Trail map can be found at: Escoheag Hill.

Spring In Bloom From Escoheag Hill.

Spring In Bloom From Escoheag Hill.

Seacuncke Sanctuary – Seekonk/East Providence

Seacuncke Sanctuary is a quiet wooded parcel on the east side of Central Pond with occasional clearings of tall grass. In these small clearing you will notice some rather large ant mounds. The sanctuary itself is in Seekonk and the remainder of the land is actually in East Providence. From the small parking area by the trail head sign follow the narrow trail into the sanctuary. Stay to the left at the split and you will soon notice the first of the ant mounds. The trail to the right leads to the Seekonk Trail and you can return on this trail. After staying to the left look for a wood post on the left of the trail. That is the approximate state line. The entrance trail then comes to an end. The trail to the left dead ends at a point that is suitable for kayak or canoe launching. The trail to the right is the Seekonk Trail and follows the shore of Central Pond for about a half mile (mile out and back). The trail ends at the gully and blue trail intersection of Gammino Pond. There are also some narrower less defined trails along this stretch if you care to explore. The property is rather quiet, very peaceful, and good for bird watching.

Trail With Central Pond In The Distance.

Trail With Central Pond In The Distance.

Blackstone River North – Woonsocket/North Smithfield/Lincoln

  • Blackstone River Bikeway – North
  • Davison Avenue, Woonsocket, RI
  • Trailhead: 42° 0’2.26″N, 71°29’54.91″W
  • Last Time Hiked: May 6, 2015
  • Approximate distance hiked: 3.1 miles
  • Easy.

I’ve decided to walk the Blackstone River Bikeway and take in the sights along the way. I’ve broken it up into three sections, all around 3 miles in length. The route I describe will be a one way route, therefore, if you are not doing a car spot you must double the distance listed. I also decided to start in Woonsocket and work my way south for this walk. Starting from the parking area on Davison Avenue, the bike path first follows an access road to the athletic complex. Soon we were passing a soccer field and then following the bike path that lies between the Blackstone River and the Providence & Worcester railroad tracks. Along the bike path there are mile markers. The distances listed are the miles to Providence. Interesting enough there are mile markers along the railroad as well. The “P” stands for Providence and the “W” stands for Worcester. We came across some ducks and swans in some of the inlets of the river. The trees were in spring bloom and the colors were reminiscence of autumn. Next we came to a granite marker with the names of the three towns that converge here. Soon we were passing under the highway bridge that carries Route 99 over the Blackstone. From under the bridge you can get a sense of how deep the valley is here by how high the bridge is. We then came to an area along the river that had a channel next to it. This is one of the sections of what is left of the Blackstone Canal. The canal was built in the 1820’s to connect Providence and Worcester. It would remain in operation until the late 1840’s. By then the railroad had become the primary means of transportation. Most of the canal today has been filled in or is covered in thick brush. The final highlight of this portion of the walk is the Manville Dam. It was built in 1868 and a few years later a mill was built at this site. The mill at the time was the largest textile mill in the United States. We then continued passing under Manville Hill Road and making our way to the parking lot off of New River Road. A couple weeks later we would continue our walk onto the next section of the bike path.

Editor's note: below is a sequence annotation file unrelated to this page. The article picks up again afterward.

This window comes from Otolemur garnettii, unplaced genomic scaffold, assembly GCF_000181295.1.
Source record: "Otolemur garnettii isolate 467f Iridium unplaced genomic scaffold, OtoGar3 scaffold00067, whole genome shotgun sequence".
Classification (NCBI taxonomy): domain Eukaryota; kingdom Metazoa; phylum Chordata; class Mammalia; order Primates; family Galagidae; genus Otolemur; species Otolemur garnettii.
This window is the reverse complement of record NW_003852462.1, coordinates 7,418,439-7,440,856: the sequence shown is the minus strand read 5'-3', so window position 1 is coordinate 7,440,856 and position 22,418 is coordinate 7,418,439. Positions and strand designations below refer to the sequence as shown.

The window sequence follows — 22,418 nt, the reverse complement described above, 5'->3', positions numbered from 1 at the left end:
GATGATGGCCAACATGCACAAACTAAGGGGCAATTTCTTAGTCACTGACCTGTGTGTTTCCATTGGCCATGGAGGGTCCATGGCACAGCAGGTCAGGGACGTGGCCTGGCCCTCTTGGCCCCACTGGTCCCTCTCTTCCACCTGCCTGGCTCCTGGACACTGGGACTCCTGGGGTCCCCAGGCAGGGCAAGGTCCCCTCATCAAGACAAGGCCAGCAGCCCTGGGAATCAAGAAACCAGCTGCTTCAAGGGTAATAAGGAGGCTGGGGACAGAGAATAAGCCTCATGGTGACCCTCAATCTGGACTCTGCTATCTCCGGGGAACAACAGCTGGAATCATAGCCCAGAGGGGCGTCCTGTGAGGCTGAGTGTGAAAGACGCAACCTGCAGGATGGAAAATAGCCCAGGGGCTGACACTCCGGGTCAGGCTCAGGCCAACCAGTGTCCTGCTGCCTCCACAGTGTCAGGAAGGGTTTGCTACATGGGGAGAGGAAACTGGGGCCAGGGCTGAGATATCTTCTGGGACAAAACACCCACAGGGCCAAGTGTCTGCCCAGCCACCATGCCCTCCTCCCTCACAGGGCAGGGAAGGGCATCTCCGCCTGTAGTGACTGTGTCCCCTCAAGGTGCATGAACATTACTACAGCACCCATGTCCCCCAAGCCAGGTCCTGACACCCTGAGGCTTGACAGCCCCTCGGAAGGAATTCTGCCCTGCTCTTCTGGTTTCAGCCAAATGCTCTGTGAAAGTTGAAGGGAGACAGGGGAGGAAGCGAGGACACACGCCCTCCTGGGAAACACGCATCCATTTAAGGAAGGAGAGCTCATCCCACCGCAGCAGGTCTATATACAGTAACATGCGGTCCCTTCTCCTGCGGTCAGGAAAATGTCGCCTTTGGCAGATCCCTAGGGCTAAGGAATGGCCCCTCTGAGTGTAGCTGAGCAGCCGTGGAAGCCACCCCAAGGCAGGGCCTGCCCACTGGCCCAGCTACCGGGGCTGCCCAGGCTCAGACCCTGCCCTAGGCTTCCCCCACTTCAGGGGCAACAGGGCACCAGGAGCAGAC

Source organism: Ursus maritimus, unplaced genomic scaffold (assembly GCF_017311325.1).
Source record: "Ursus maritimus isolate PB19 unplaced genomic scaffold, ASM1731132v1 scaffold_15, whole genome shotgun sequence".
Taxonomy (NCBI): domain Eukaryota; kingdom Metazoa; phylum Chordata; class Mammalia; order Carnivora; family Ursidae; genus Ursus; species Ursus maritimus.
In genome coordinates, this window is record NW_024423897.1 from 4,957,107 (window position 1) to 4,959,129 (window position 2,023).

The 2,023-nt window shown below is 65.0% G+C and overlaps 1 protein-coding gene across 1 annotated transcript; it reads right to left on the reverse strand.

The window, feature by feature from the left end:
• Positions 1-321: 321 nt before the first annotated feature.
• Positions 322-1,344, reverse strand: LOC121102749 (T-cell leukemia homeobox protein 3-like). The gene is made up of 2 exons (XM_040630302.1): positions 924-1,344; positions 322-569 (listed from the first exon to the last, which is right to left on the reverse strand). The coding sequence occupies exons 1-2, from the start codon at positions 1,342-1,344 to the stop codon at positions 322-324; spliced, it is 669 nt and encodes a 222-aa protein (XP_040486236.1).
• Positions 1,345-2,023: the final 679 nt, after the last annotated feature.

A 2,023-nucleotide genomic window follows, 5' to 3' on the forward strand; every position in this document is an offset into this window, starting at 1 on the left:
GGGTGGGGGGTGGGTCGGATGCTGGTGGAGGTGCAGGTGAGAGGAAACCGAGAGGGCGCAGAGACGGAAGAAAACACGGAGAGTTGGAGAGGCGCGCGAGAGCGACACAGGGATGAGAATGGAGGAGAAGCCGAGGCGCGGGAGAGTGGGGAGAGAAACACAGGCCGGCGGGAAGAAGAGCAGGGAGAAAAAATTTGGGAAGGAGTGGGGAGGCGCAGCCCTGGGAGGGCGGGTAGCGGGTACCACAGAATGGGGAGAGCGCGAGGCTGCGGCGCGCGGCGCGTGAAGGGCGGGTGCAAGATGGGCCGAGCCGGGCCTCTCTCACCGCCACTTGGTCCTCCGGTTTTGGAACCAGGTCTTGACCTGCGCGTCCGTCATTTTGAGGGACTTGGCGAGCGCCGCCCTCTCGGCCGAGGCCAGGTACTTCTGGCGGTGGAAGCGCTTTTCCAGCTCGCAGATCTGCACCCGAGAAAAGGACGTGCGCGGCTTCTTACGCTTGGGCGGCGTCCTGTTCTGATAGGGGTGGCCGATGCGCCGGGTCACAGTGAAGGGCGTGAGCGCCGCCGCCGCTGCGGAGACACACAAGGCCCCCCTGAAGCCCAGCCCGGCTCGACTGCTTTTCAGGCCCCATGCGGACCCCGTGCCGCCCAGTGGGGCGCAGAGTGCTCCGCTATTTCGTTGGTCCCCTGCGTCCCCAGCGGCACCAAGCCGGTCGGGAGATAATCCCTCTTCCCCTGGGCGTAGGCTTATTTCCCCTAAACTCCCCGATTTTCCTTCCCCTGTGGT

Trail map can be found at: Blackstone River North.

Manville Dam.

Manville Dam.